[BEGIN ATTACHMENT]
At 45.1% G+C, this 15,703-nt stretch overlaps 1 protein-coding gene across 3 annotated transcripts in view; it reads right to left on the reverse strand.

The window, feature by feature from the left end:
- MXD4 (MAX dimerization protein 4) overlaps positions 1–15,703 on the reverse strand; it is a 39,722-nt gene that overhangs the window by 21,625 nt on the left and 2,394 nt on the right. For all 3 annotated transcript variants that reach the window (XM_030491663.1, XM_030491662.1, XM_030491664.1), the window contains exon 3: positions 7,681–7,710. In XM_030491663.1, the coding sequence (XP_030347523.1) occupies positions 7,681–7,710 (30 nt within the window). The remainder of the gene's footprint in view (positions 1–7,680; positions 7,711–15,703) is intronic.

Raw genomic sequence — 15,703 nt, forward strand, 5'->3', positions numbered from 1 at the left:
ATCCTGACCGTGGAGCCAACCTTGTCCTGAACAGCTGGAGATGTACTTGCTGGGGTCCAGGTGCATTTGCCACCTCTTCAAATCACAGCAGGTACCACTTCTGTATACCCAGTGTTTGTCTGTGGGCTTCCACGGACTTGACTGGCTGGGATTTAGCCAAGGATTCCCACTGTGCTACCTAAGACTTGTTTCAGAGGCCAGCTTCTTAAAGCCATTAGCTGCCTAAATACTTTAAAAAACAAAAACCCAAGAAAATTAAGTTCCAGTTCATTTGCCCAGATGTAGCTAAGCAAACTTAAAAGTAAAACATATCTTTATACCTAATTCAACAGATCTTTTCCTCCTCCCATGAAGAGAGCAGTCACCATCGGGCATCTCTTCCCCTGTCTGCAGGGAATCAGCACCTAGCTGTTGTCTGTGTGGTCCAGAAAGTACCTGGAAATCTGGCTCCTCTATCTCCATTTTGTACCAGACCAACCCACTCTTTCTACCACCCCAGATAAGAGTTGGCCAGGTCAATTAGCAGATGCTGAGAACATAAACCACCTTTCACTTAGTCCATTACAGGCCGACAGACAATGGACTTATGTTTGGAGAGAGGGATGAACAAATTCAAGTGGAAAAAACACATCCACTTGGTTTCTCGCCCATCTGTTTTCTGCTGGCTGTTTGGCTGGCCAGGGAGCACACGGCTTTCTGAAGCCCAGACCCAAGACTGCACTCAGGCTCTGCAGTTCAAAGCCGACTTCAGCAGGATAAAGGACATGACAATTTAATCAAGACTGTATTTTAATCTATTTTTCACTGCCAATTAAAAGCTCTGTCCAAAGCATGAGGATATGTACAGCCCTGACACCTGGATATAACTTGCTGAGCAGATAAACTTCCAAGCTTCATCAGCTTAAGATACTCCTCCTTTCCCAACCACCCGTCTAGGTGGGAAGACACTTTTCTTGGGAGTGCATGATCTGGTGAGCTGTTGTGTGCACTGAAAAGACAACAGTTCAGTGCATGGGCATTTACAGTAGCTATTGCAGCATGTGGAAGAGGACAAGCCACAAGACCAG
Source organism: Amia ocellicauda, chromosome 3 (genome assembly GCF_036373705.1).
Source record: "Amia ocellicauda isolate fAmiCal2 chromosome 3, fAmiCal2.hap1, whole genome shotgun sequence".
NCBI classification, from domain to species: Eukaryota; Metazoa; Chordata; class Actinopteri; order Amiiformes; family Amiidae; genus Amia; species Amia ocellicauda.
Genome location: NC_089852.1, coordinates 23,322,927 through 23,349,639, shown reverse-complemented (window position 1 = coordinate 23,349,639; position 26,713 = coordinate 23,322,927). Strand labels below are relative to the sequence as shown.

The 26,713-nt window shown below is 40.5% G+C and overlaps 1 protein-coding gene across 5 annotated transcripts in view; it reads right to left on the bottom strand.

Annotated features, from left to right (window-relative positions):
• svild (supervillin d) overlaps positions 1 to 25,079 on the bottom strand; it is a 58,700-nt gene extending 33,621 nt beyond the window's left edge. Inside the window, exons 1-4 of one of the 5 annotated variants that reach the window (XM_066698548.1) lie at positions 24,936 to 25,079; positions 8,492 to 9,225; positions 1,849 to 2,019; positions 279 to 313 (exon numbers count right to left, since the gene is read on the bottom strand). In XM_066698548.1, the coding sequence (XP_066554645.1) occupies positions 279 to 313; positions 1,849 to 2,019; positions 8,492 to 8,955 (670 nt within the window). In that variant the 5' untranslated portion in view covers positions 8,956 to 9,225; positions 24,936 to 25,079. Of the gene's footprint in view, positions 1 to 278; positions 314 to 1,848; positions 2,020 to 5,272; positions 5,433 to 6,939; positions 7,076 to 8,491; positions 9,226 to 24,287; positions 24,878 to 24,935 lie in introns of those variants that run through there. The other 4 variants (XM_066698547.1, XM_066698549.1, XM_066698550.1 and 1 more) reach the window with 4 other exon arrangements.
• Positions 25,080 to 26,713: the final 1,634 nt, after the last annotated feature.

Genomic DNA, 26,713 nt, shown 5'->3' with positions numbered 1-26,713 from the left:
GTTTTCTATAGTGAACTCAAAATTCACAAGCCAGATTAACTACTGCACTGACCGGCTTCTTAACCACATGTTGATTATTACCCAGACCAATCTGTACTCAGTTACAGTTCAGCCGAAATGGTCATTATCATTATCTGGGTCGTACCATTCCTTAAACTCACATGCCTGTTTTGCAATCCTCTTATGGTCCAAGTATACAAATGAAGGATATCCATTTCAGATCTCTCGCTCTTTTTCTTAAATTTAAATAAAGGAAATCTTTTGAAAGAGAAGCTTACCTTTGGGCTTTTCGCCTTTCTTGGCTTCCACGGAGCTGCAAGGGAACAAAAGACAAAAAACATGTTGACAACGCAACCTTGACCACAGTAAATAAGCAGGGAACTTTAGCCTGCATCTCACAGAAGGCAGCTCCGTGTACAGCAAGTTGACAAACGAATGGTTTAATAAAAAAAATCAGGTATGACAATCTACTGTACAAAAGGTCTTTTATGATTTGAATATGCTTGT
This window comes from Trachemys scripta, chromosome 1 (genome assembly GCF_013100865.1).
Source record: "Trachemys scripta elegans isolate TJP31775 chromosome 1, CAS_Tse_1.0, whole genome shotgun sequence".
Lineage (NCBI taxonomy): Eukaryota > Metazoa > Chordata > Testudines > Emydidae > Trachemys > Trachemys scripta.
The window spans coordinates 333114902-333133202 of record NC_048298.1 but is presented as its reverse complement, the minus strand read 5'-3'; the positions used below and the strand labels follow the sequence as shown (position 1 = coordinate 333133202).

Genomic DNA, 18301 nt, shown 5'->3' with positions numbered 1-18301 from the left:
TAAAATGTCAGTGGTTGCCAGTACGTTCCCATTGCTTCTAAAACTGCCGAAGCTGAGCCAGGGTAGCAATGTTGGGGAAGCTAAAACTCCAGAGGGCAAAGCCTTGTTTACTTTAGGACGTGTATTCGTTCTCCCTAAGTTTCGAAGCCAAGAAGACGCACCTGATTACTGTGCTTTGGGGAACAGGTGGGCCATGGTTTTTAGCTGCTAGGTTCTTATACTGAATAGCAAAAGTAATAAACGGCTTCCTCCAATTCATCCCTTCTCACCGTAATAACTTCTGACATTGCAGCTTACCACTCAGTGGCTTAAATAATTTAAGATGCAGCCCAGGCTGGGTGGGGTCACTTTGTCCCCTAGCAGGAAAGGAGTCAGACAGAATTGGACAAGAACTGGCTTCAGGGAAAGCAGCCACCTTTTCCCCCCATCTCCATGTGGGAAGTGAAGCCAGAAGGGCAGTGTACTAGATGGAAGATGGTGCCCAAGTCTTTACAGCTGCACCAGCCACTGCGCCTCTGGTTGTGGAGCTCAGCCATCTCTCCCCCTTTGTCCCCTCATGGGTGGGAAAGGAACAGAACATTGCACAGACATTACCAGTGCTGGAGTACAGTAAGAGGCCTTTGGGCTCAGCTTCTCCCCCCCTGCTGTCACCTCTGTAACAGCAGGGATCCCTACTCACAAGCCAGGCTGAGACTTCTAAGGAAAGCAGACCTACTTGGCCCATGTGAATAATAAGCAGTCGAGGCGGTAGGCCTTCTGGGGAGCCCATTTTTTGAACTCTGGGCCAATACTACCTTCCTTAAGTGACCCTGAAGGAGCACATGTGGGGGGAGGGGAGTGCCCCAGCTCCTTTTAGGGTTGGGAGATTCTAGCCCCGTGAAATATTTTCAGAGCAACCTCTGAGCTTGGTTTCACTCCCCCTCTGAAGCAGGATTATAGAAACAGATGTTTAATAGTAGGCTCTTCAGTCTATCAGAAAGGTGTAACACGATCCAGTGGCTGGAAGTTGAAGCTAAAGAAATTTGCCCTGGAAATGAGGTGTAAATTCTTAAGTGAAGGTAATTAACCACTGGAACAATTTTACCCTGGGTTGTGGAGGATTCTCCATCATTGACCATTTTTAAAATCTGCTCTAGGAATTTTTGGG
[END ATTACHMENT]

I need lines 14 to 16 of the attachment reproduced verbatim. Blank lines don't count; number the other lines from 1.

Genomic DNA, 26,713 nt, shown 5'->3' with positions numbered 1-26,713 from the left:
GTTTTCTATAGTGAACTCAAAATTCACAAGCCAGATTAACTACTGCACTGACCGGCTTCTTAACCACATGTTGATTATTACCCAGACCAATCTGTACTCAGTTACAGTTCAGCCGAAATGGTCATTATCATTATCTGGGTCGTACCATTCCTTAAACTCACATGCCTGTTTTGCAATCCTCTTATGGTCCAAGTATACAAATGAAGGATATCCATTTCAGATCTCTCGCTCTTTTTCTTAAATTTAAATAAAGGAAATCTTTTGAAAGAGAAGCTTACCTTTGGGCTTTTCGCCTTTCTTGGCTTCCACGGAGCTGCAAGGGAACAAAAGACAAAAAACATGTTGACAACGCAACCTTGACCACAGTAAATAAGCAGGGAACTTTAGCCTGCATCTCACAGAAGGCAGCTCCGTGTACAGCAAGTTGACAAACGAATGGTTTAATAAAAAAAATCAGGTATGACAATCTACTGTACAAAAGGTCTTTTATGATTTGAATATGCTTGT
This window comes from Trachemys scripta, chromosome 1 (genome assembly GCF_013100865.1).